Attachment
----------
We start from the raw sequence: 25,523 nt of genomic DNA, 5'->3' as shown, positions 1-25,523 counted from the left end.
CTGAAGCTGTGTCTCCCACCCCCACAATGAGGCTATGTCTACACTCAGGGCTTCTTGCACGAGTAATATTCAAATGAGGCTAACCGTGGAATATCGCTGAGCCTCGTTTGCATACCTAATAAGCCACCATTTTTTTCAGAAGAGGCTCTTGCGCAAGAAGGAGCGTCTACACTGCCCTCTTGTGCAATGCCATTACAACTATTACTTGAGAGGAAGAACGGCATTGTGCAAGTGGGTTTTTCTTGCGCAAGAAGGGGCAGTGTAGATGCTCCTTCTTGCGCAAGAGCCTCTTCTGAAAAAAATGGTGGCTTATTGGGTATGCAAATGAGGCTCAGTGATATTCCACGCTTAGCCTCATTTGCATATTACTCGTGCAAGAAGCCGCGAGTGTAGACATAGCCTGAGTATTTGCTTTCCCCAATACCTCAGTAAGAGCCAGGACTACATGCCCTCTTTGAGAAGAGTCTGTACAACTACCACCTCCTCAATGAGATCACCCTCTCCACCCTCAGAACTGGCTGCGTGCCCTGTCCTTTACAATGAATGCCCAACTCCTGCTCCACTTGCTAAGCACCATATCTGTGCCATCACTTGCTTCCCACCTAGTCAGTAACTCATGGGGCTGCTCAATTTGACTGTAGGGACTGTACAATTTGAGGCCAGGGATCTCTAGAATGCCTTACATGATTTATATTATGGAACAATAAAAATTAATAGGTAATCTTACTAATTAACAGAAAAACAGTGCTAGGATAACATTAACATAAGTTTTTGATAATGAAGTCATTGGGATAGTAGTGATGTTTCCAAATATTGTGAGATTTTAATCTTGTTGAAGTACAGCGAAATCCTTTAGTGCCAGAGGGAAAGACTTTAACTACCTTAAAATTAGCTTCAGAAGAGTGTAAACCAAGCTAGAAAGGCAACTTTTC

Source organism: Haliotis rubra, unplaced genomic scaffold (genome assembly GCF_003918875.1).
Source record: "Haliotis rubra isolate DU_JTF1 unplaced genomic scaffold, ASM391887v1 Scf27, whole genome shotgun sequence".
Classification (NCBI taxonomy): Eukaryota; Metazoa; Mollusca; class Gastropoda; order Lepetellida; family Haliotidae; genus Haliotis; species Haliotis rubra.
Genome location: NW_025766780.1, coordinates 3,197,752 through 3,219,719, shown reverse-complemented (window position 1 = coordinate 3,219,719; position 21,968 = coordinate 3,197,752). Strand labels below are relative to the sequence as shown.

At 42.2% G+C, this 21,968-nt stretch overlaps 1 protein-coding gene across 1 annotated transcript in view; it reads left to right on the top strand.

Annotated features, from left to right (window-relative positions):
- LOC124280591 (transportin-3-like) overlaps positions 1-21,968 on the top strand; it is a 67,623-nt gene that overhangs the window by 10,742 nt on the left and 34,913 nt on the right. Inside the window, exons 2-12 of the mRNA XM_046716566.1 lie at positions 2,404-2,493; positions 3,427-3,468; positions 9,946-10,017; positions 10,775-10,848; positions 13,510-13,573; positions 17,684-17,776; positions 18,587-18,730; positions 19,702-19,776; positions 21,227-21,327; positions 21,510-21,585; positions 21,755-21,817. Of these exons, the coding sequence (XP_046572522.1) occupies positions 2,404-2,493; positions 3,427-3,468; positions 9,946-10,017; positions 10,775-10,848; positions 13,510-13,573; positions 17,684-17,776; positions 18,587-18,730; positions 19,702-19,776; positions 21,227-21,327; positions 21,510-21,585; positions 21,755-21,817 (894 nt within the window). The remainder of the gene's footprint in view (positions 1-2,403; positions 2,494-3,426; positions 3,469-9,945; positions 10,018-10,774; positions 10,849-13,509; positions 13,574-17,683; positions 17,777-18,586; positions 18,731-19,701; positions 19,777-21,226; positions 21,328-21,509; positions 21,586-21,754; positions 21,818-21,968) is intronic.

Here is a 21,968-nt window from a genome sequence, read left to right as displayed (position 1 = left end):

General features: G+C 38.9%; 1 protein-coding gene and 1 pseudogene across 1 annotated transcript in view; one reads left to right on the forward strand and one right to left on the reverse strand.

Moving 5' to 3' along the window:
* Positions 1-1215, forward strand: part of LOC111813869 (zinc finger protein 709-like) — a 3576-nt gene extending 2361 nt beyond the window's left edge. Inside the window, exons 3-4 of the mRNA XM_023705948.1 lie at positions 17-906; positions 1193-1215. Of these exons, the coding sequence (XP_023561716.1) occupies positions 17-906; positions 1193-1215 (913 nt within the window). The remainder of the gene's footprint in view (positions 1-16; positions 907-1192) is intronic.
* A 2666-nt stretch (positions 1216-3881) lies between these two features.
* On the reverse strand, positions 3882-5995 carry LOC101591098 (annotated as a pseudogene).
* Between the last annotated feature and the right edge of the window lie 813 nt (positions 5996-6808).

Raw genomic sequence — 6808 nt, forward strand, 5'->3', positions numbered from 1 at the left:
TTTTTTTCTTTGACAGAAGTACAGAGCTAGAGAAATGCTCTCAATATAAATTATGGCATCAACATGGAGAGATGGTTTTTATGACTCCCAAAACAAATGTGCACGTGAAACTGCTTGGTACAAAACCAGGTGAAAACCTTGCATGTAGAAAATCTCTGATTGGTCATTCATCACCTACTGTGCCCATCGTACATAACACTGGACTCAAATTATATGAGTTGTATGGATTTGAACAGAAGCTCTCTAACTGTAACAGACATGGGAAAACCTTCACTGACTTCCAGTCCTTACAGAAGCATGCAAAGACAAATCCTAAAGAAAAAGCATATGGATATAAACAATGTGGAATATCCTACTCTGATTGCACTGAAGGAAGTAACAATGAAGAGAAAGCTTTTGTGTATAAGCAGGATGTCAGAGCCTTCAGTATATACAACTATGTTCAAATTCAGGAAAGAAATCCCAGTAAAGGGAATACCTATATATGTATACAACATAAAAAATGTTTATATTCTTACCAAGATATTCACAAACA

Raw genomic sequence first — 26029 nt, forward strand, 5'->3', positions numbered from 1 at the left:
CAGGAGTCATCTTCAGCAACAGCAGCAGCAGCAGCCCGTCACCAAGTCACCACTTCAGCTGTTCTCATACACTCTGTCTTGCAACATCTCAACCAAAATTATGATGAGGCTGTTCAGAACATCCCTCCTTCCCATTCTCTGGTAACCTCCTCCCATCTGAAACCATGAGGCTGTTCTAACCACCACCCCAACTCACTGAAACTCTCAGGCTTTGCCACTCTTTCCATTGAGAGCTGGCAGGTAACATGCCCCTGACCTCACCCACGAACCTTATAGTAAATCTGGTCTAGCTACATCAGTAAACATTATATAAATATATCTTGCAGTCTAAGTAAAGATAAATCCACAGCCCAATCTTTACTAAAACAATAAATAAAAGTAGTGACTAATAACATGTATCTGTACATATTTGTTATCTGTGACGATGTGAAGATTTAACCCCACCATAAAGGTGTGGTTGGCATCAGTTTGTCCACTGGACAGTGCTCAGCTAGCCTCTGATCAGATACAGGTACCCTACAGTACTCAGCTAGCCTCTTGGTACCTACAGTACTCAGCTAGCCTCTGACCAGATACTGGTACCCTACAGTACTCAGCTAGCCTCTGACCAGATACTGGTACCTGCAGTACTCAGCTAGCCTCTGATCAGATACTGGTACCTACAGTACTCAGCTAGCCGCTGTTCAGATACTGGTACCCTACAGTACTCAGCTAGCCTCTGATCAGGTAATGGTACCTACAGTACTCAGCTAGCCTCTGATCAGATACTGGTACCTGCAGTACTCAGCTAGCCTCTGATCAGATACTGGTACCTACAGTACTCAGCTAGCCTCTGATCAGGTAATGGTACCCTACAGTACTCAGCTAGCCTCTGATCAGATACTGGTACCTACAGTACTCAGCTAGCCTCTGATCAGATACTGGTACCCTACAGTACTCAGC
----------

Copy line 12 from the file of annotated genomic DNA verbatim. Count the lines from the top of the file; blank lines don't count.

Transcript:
Moving 5' to 3' along the window: